On April 16, 2013, fresh from Coachella’s first weekend, James Blake prepared to bare his soul to a San Francisco audience at the Mezzanine. He started off the set with “Air and Lack Thereof,” his first single, released in 2009 under Hemlock Records. Heavy bass vibrated the air particles around us before we moved onto “I Never Learnt to Share.” It was also soaked in electronics, but this time we heard Blake’s singing for the first time that night. Despite revealing that he had spent the day exploring San Francisco with the flu, Blake did not seem to show he was ill. Blake is gifted with a full-bodied timbre that perfectly fits the type of music he makes. Going back to the first time I ever heard him, I thought to myself that he could be the cousin of Sampha, another fellow British singer well known in the electronic scene.
Synths glided over Blake’s lyrics, rich with emotion, while Ben Assiter on drums and Rob McAndrews on guitar and sampler helped create a gorgeous cloud of sound. Being friends for most of their lives (they were old schoolmates) has given them a musical chemistry that is easily sensed. Tracks like “CMYK” got us really dancing, that London-bred combination of soul, future garage, and post-dubstep that simply does it. Playing with loops and samples, “Voyeur” off the new album, Overgrown, was the essential dance track of the night. The songs possess a sort of minimalist fragility and vulnerability that comes with such emotional poetry, but then seem to shatter into a fission of bass and distortion that fills your heart and bones.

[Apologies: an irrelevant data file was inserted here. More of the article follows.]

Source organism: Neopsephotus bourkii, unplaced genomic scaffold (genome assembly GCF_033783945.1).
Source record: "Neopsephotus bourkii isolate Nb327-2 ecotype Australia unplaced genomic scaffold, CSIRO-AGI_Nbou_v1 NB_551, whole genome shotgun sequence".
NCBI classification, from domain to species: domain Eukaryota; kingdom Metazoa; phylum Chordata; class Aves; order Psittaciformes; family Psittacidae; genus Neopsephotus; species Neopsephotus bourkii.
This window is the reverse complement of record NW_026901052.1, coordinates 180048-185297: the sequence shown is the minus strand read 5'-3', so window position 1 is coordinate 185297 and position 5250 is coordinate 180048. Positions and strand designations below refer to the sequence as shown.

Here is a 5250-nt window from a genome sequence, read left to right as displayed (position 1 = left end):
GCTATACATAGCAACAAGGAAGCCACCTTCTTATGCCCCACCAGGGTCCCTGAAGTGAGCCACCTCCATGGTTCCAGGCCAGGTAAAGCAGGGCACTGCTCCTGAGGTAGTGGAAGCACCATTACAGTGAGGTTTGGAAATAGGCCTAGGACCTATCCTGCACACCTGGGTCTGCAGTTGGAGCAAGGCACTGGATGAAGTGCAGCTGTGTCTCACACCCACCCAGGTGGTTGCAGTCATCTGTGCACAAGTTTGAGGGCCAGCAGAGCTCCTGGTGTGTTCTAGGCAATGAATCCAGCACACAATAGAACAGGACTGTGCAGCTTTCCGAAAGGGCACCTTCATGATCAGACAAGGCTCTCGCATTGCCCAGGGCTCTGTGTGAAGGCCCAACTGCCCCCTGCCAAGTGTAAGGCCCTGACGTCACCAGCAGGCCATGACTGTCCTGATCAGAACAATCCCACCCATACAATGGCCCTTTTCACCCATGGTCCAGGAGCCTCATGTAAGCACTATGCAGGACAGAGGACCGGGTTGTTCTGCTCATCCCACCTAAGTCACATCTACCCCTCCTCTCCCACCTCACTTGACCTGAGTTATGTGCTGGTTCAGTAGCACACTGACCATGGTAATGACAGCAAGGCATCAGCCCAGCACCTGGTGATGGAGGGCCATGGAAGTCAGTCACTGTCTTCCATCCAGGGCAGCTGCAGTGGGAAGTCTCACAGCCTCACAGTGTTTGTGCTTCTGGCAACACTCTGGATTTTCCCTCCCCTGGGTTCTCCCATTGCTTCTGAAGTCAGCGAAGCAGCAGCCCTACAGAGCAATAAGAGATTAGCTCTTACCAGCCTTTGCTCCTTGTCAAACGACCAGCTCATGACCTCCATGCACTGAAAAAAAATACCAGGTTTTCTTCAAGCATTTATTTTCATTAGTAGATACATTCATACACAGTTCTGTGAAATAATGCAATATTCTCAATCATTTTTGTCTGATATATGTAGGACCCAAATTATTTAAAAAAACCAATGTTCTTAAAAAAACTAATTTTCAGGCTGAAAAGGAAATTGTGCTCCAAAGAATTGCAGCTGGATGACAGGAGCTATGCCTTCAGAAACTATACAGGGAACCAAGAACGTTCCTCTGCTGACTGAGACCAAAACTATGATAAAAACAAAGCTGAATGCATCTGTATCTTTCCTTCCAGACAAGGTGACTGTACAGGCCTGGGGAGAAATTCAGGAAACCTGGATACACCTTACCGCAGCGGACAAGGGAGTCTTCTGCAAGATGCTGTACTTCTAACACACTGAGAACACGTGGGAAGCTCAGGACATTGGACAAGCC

Blake’s relaxed, gracious, and exceptionally mature composure (“How old are you now?” a girl shouted. “Twenty-four,” he answered, with a small smile) is that of someone much older. Happily, that boyish grin gives it away. For someone that has been doing this for four years, Blake appears to have been doing this for a lot longer. His comfortableness on stage seems quite natural, whether he is playing to thousands at sunlit Coachella or in the dark of a dance club. “Retrogade,” “Wilhelm Scream,” and “Case of You” were an elegant end to the night. There will be many dreamy nights for James Blake and his fans to come, as well as great achievements that await Blake in the future.
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